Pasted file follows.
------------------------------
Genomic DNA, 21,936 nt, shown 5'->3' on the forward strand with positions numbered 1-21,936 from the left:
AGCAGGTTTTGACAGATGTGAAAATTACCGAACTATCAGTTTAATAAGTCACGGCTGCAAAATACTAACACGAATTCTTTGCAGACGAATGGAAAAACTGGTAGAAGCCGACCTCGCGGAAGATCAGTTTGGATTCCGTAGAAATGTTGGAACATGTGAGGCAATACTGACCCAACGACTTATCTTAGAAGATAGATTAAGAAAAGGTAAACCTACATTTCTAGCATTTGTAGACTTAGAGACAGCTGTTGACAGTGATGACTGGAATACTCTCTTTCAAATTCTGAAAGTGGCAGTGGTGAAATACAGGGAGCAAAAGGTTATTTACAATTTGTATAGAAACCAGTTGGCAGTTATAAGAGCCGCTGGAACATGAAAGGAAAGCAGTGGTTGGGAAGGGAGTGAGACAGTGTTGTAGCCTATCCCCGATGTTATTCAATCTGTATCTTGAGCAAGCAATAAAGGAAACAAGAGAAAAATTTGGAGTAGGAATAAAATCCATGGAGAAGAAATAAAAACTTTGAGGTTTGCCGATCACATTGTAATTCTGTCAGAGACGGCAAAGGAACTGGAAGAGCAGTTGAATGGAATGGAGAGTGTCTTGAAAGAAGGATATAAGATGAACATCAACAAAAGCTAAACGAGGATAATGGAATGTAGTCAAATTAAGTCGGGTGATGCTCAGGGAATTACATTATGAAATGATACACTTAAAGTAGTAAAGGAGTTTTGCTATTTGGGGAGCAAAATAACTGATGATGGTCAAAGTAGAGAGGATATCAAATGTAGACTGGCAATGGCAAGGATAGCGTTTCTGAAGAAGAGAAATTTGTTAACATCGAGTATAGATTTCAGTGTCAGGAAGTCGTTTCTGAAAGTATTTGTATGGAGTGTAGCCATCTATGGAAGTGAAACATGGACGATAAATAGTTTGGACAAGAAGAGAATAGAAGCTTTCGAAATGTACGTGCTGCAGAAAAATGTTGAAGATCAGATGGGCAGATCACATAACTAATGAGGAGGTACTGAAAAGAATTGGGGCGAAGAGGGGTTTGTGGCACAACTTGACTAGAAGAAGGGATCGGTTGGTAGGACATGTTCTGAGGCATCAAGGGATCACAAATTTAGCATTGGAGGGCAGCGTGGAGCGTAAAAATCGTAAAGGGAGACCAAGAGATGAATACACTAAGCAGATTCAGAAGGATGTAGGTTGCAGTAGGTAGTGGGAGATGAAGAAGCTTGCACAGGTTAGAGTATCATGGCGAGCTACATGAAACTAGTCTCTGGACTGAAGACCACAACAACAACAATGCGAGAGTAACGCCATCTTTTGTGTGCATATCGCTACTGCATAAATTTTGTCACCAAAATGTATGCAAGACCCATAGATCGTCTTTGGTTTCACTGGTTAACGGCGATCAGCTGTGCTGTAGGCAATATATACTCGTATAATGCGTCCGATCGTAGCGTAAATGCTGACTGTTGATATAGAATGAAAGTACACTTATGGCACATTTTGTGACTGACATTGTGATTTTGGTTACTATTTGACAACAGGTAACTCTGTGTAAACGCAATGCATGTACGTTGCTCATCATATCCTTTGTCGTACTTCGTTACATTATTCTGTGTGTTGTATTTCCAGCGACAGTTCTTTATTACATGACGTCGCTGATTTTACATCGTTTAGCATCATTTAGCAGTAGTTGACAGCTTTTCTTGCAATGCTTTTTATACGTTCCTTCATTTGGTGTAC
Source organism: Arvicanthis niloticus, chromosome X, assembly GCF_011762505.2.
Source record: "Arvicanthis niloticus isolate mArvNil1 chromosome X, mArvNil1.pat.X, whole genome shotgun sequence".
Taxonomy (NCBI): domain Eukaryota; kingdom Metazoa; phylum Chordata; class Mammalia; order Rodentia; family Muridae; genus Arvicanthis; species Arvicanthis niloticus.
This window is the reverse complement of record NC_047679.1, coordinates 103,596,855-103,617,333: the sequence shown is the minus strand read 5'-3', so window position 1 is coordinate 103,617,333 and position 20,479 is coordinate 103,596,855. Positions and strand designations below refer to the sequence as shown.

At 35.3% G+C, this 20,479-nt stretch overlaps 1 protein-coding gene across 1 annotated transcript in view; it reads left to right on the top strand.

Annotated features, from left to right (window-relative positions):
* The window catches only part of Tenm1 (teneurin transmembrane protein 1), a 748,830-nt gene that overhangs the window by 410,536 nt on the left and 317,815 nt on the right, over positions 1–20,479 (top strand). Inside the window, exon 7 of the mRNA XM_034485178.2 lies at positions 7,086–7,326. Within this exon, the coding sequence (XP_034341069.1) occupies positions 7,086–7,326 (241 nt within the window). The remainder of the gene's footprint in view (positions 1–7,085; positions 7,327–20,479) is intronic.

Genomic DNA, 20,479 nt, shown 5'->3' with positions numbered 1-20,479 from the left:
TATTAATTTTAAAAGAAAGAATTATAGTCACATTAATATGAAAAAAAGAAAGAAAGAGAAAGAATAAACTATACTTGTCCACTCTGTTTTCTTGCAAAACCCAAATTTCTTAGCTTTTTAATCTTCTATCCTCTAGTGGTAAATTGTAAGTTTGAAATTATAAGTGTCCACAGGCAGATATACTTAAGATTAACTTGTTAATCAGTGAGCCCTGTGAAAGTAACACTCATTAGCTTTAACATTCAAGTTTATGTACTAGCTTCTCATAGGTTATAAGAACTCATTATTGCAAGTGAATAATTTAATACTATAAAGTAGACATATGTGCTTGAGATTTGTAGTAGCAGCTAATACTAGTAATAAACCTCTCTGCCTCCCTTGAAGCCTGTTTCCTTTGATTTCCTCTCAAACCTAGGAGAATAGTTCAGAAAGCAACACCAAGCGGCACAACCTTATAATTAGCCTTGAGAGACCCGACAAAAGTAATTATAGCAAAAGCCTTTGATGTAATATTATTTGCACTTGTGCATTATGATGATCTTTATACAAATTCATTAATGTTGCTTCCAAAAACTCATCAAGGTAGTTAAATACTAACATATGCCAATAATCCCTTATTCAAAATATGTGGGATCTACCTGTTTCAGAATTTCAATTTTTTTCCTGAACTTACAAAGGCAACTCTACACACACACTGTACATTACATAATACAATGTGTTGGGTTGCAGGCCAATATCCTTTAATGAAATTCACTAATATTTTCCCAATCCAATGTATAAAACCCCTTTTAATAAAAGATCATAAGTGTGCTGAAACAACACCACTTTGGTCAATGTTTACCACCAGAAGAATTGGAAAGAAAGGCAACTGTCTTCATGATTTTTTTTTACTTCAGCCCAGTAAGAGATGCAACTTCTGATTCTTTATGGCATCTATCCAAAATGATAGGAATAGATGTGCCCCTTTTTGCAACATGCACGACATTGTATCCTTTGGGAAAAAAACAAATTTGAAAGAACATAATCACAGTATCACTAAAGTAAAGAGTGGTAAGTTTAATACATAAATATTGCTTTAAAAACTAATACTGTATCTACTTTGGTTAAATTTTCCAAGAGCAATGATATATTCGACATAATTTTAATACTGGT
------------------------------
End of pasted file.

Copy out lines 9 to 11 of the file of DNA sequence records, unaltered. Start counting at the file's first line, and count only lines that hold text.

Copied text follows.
* The window catches only part of Tenm1 (teneurin transmembrane protein 1), a 748,830-nt gene that overhangs the window by 410,536 nt on the left and 317,815 nt on the right, over positions 1–20,479 (top strand). Inside the window, exon 7 of the mRNA XM_034485178.2 lies at positions 7,086–7,326. Within this exon, the coding sequence (XP_034341069.1) occupies positions 7,086–7,326 (241 nt within the window). The remainder of the gene's footprint in view (positions 1–7,085; positions 7,327–20,479) is intronic.

Genomic DNA, 20,479 nt, shown 5'->3' with positions numbered 1-20,479 from the left:
TATTAATTTTAAAAGAAAGAATTATAGTCACATTAATATGAAAAAAAGAAAGAAAGAGAAAGAATAAACTATACTTGTCCACTCTGTTTTCTTGCAAAACCCAAATTTCTTAGCTTTTTAATCTTCTATCCTCTAGTGGTAAATTGTAAGTTTGAAATTATAAGTGTCCACAGGCAGATATACTTAAGATTAACTTGTTAATCAGTGAGCCCTGTGAAAGTAACACTCATTAGCTTTAACATTCAAGTTTATGTACTAGCTTCTCATAGGTTATAAGAACTCATTATTGCAAGTGAATAATTTAATACTATAAAGTAGACATATGTGCTTGAGATTTGTAGTAGCAGCTAATACTAGTAATAAACCTCTCTGCCTCCCTTGAAGCCTGTTTCCTTTGATTTCCTCTCAAACCTAGGAGAATAGTTCAGAAAGCAACACCAAGCGGCACAACCTTATAATTAGCCTTGAGAGACCCGACAAAAGTAATTATAGCAAAAGCCTTTGATGTAATATTATTTGCACTTGTGCATTATGATGATCTTTATACAAATTCATTAATGTTGCTTCCAAAAACTCATCAAGGTAGTTAAATACTAACATATGCCAATAATCCCTTATTCAAAATATGTGGGATCTACCTGTTTCAGAATTTCAATTTTTTTCCTGAACTTACAAAGGCAACTCTACACACACACTGTACATTACATAATACAATGTGTTGGGTTGCAGGCCAATATCCTTTAATGAAATTCACTAATATTTTCCCAATCCAATGTATAAAACCCCTTTTAATAAAAGATCATAAGTGTGCTGAAACAACACCACTTTGGTCAATGTTTACCACCAGAAGAATTGGAAAGAAAGGCAACTGTCTTCATGATTTTTTTTTACTTCAGCCCAGTAAGAGATGCAACTTCTGATTCTTTATGGCATCTATCCAAAATGATAGGAATAGATGTGCCCCTTTTTGCAACATGCACGACATTGTATCCTTTGGGAAAAAAACAAATTTGAAAGAACATAATCACAGTATCACTAAAGTAAAGAGTGGTAAGTTTAATACATAAATATTGCTTTAAAAACTAATACTGTATCTACTTTGGTTAAATTTTCCAAGAGCAATGATATATTCGACATAATTTTAATACTGGT